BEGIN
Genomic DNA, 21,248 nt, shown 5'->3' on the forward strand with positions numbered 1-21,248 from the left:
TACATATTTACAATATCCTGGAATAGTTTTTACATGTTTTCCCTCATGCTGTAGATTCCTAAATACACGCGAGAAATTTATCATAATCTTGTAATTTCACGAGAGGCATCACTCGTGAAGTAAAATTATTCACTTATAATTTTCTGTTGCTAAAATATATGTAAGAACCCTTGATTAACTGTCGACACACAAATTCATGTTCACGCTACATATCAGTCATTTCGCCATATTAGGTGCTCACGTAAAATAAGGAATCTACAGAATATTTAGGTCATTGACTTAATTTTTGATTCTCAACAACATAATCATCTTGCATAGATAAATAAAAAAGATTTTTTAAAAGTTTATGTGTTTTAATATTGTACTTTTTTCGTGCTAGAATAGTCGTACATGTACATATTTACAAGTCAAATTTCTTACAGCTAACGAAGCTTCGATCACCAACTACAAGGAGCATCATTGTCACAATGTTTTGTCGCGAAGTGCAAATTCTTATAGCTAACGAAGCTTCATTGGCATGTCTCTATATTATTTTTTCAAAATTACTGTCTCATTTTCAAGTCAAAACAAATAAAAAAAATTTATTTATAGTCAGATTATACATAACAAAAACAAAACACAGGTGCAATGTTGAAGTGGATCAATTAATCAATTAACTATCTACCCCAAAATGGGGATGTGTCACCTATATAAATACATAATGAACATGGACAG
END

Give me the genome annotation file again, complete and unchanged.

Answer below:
Genomic DNA, 21,248 nt, shown 5'->3' on the forward strand with positions numbered 1-21,248 from the left:
TACATATTTACAATATCCTGGAATAGTTTTTACATGTTTTCCCTCATGCTGTAGATTCCTAAATACACGCGAGAAATTTATCATAATCTTGTAATTTCACGAGAGGCATCACTCGTGAAGTAAAATTATTCACTTATAATTTTCTGTTGCTAAAATATATGTAAGAACCCTTGATTAACTGTCGACACACAAATTCATGTTCACGCTACATATCAGTCATTTCGCCATATTAGGTGCTCACGTAAAATAAGGAATCTACAGAATATTTAGGTCATTGACTTAATTTTTGATTCTCAACAACATAATCATCTTGCATAGATAAATAAAAAAGATTTTTTAAAAGTTTATGTGTTTTAATATTGTACTTTTTTCGTGCTAGAATAGTCGTACATGTACATATTTACAAGTCAAATTTCTTACAGCTAACGAAGCTTCGATCACCAACTACAAGGAGCATCATTGTCACAATGTTTTGTCGCGAAGTGCAAATTCTTATAGCTAACGAAGCTTCATTGGCATGTCTCTATATTATTTTTTCAAAATTACTGTCTCATTTTCAAGTCAAAACAAATAAAAAAAATTTATTTATAGTCAGATTATACATAACAAAAACAAAACACAGGTGCAATGTTGAAGTGGATCAATTAATCAATTAACTATCTACCCCAAAATGGGGATGTGTCACCTATATAAATACATAATGAACATGGACAG